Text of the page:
Klobuchar: Yes. In some neighborhoods, neglected properties make investments to improve living conditions or build property value economically infeasible. Neighboring blighted and abandoned properties further reduce the possibility of investment, leading to a downward spiral. Senator Klobuchar will advocate for a new federal tax credit, similar to the Low-Income Housing Tax Credit, to encourage investment in family-owned homes in distressed neighborhoods. In addition, Senator Klobuchar will launch a major initiative to retrofit existing homes to reduce their emissions and address environmental hazards through grants and tax credits that support insulation, weatherization improvements, upgrades to heating and cooling systems, and replacement of lead pipes and other health hazards.
Sanders: Yes. While we expand and build new housing, we must ensure that current tenants and homeowners are not forced out of their homes or neighborhoods. We must also ensure that wealthy and exclusionary neighborhoods do not prevent new development, forcing gentrification and displacement in low-income and minority areas. In addition, developers and speculators must not reap profits from these neighborhoods without reinvesting in the existing community. Currently, nine states do not allow for inclusionary zoning rules that require developers to set aside affordable housing on their projects. That has got to change. We also need to promote integration and end local segregation that excludes low-income and minority tenants and homeowners. Restrictive zoning ordinances are a racist legacy of Jim Crow-era efforts to enforce segregation. We need to make federal housing and transportation funds contingent on remedying these zoning ordinances and coordinate with state and local officials and leaders to ensure equitable zoning.
Federal funds must no longer be used to segregate and disrupt our communities. The interstate highway expansion often cut through low-income and minority communities, segregated urban areas, and contributed to sprawl. We must reorient federal policy to create livable, connected communities for all.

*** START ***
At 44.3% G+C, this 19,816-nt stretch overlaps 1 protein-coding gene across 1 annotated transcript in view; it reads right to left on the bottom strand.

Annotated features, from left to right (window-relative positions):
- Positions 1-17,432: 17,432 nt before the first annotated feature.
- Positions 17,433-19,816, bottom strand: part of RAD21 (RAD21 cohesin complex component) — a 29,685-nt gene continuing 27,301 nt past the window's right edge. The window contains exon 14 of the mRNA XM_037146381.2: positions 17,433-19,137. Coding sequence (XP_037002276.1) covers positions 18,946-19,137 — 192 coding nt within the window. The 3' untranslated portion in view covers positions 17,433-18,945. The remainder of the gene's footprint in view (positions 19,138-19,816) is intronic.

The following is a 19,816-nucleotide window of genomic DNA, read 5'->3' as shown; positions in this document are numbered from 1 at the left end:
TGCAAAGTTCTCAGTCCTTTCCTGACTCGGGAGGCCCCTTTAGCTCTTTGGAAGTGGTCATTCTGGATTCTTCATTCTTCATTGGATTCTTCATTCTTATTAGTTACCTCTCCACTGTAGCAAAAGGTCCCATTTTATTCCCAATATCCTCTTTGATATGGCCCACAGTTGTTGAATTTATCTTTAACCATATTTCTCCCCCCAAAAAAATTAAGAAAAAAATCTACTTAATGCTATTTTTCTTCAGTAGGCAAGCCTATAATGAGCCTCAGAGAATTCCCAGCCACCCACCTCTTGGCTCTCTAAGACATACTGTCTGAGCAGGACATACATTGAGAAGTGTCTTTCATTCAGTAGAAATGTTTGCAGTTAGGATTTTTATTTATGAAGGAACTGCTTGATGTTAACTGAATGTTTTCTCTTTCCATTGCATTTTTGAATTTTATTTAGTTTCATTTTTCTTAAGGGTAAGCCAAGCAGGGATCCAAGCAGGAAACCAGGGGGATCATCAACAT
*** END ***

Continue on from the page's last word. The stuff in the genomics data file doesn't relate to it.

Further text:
When Bernie is president, he will:
- Create an office within the Department of Housing and Urban Development to coordinate and work with states and municipalities to strengthen rent control and tenant protections, implement fair and inclusive zoning ordinances, streamline review processes and direct funding where these changes are made. This office will convene key leaders, academics, experts, local officials, renters, tenants, and homeowners to create and implement these necessary solutions.
- Preempt laws that prevent inclusionary zoning for luxury developments.
- End exclusionary and restrictive zoning ordinances and replace them with zoning that encourages racial, economic, and disability integration that makes housing more affordable.
- Require that recipients of federal funding from the Department of Transportation and the Department of Housing and Urban Development make these important zoning reforms.
- Provide funding to states that preempt local exclusionary zoning ordinances to make housing more equitable, accessible and affordable for all.
- Make federal funding contingent on creating livable communities.
- Encourage zoning and development that promotes integration and access to public transportation to reduce commuting time, congestion and long car commutes.
- Prioritize projects that reduce greenhouse gas emissions, create walkable and livable communities, and reduce urban sprawl.
- Encourage zoning and development designed to expand and maximize the number of units fully accessible to people with disabilities.
- Place a 25 percent House Flipping tax on speculators who sell a non-owner-occupied property, if sold for more than it was purchased within 5 years of purchase.
- Impose a 2 percent Empty Homes tax on the property value of vacant, owned homes to bring more units into the market and curb the use of housing as speculative investment.
- Encourage “circuit breakers” on property taxes to protect homeowners in gentrifying neighborhoods from being priced out of their own homes as their property values rise.
And when Bernie was mayor of Burlington, Vermont, he took the lead in establishing the first municipally-funded community land trust to provide affordable homeownership opportunities to working families. Now called the Champlain Housing Trust, it now manages over 600 shared equity homes and has helped over 1,000 families become first-time homebuyers. In a community land trust, families purchase homes at affordable prices and agree to sell them back to the trust at a restricted price. This keeps homes affordable in perpetuity and builds wealth for families who currently are priced out of homeownership.